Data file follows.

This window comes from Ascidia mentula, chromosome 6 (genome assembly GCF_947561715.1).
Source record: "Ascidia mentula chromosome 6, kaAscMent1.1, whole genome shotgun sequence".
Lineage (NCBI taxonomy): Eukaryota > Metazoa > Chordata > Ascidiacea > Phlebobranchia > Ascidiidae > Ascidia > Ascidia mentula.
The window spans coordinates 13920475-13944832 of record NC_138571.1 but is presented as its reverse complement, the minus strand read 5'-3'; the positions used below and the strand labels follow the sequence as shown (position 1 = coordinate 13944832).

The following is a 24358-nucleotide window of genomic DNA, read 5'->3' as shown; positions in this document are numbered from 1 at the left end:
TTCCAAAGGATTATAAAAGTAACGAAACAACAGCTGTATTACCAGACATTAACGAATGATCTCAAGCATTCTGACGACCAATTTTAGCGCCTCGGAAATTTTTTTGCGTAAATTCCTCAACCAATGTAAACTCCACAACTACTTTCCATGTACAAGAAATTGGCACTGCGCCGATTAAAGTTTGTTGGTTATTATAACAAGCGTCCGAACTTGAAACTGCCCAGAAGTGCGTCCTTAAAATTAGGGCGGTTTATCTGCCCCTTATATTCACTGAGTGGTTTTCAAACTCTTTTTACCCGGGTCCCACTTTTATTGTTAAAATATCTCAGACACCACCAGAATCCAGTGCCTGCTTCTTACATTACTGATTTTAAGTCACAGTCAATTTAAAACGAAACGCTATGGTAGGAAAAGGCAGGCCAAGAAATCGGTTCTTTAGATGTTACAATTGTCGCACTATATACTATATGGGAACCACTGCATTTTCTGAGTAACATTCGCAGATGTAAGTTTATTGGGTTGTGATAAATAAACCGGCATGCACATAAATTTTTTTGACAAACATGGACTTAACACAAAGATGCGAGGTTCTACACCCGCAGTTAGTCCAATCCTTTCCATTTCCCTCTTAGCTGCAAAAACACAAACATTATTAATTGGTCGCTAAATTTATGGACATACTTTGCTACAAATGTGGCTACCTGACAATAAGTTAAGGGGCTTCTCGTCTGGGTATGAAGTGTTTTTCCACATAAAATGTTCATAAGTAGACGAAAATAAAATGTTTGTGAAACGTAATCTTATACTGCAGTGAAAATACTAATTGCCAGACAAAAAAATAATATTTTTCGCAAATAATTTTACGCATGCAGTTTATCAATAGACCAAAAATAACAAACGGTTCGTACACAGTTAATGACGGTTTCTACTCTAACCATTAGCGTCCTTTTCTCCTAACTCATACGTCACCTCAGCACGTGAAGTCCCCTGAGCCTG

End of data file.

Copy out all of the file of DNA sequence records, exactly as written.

This window comes from Ascidia mentula, chromosome 6 (genome assembly GCF_947561715.1).
Source record: "Ascidia mentula chromosome 6, kaAscMent1.1, whole genome shotgun sequence".
Lineage (NCBI taxonomy): Eukaryota > Metazoa > Chordata > Ascidiacea > Phlebobranchia > Ascidiidae > Ascidia > Ascidia mentula.
The window spans coordinates 13920475-13944832 of record NC_138571.1 but is presented as its reverse complement, the minus strand read 5'-3'; the positions used below and the strand labels follow the sequence as shown (position 1 = coordinate 13944832).

The following is a 24358-nucleotide window of genomic DNA, read 5'->3' as shown; positions in this document are numbered from 1 at the left end:
TTCCAAAGGATTATAAAAGTAACGAAACAACAGCTGTATTACCAGACATTAACGAATGATCTCAAGCATTCTGACGACCAATTTTAGCGCCTCGGAAATTTTTTTGCGTAAATTCCTCAACCAATGTAAACTCCACAACTACTTTCCATGTACAAGAAATTGGCACTGCGCCGATTAAAGTTTGTTGGTTATTATAACAAGCGTCCGAACTTGAAACTGCCCAGAAGTGCGTCCTTAAAATTAGGGCGGTTTATCTGCCCCTTATATTCACTGAGTGGTTTTCAAACTCTTTTTACCCGGGTCCCACTTTTATTGTTAAAATATCTCAGACACCACCAGAATCCAGTGCCTGCTTCTTACATTACTGATTTTAAGTCACAGTCAATTTAAAACGAAACGCTATGGTAGGAAAAGGCAGGCCAAGAAATCGGTTCTTTAGATGTTACAATTGTCGCACTATATACTATATGGGAACCACTGCATTTTCTGAGTAACATTCGCAGATGTAAGTTTATTGGGTTGTGATAAATAAACCGGCATGCACATAAATTTTTTTGACAAACATGGACTTAACACAAAGATGCGAGGTTCTACACCCGCAGTTAGTCCAATCCTTTCCATTTCCCTCTTAGCTGCAAAAACACAAACATTATTAATTGGTCGCTAAATTTATGGACATACTTTGCTACAAATGTGGCTACCTGACAATAAGTTAAGGGGCTTCTCGTCTGGGTATGAAGTGTTTTTCCACATAAAATGTTCATAAGTAGACGAAAATAAAATGTTTGTGAAACGTAATCTTATACTGCAGTGAAAATACTAATTGCCAGACAAAAAAATAATATTTTTCGCAAATAATTTTACGCATGCAGTTTATCAATAGACCAAAAATAACAAACGGTTCGTACACAGTTAATGACGGTTTCTACTCTAACCATTAGCGTCCTTTTCTCCTAACTCATACGTCACCTCAGCACGTGAAGTCCCCTGAGCCTG